BH: The research was conducted in Ballarat [Victoria], and it was conducted at a brand new Catholic co-educational primary school, a brand new campus there. What actually occurred, the measurements were taken at baseline without any equipment out on the school yard, and children's activity was measured via pedometers - we actually measured their steps and distance covered throughout the school year. We also measured children's activity intensities and activity types via a direct observation instrument. In addition to that we got the children to self-report their enjoyment of physical activity and got them to self-report their quality of life; this was before the introduced playground, after the introduced playground and again at the end of the school year. This was compared against children in that traditional fixed playground environment. Then we also went back at two-and-a-half-years, once again, to see if that was sustained. So, the intervention itself consisted of ... week one we introduced five everyday objects – things such as milk crates, hay bales, swimming noodles, buckets and those type of household everyday items. Each week for 13 weeks there was a minimum of one of two items introduced after week one [and] by the end of the 13 weeks there was actually a lot of everyday equipment in the school playground for the children to be able to use how they actually desired. So, it was very student directed and they could direct their own play behaviour rather than putting in equipment which is adult designed and adult directed and might have less purpose that students can actually manipulate and direct their own play with. That's really a summary of how we approached introducing that playground.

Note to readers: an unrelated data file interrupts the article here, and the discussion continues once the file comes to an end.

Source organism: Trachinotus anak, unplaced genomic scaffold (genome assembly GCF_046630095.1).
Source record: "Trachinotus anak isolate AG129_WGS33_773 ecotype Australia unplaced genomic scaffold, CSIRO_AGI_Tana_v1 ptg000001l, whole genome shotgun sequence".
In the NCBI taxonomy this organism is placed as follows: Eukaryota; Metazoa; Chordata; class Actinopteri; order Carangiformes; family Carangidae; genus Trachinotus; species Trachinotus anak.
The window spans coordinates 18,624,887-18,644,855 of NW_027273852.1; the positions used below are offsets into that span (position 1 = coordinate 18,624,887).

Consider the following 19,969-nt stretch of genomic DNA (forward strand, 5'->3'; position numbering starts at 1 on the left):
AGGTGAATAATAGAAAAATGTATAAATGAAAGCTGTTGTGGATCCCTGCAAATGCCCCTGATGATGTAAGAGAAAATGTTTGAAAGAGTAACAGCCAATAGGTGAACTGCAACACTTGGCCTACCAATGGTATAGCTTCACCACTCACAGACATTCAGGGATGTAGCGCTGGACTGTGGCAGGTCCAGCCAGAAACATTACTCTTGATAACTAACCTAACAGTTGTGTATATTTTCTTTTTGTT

[Students patrolling a homemade fort. Image supplied]
JE: It sounds like an interesting comparison between the two environments. Can you take our listeners through three of the key findings of the study?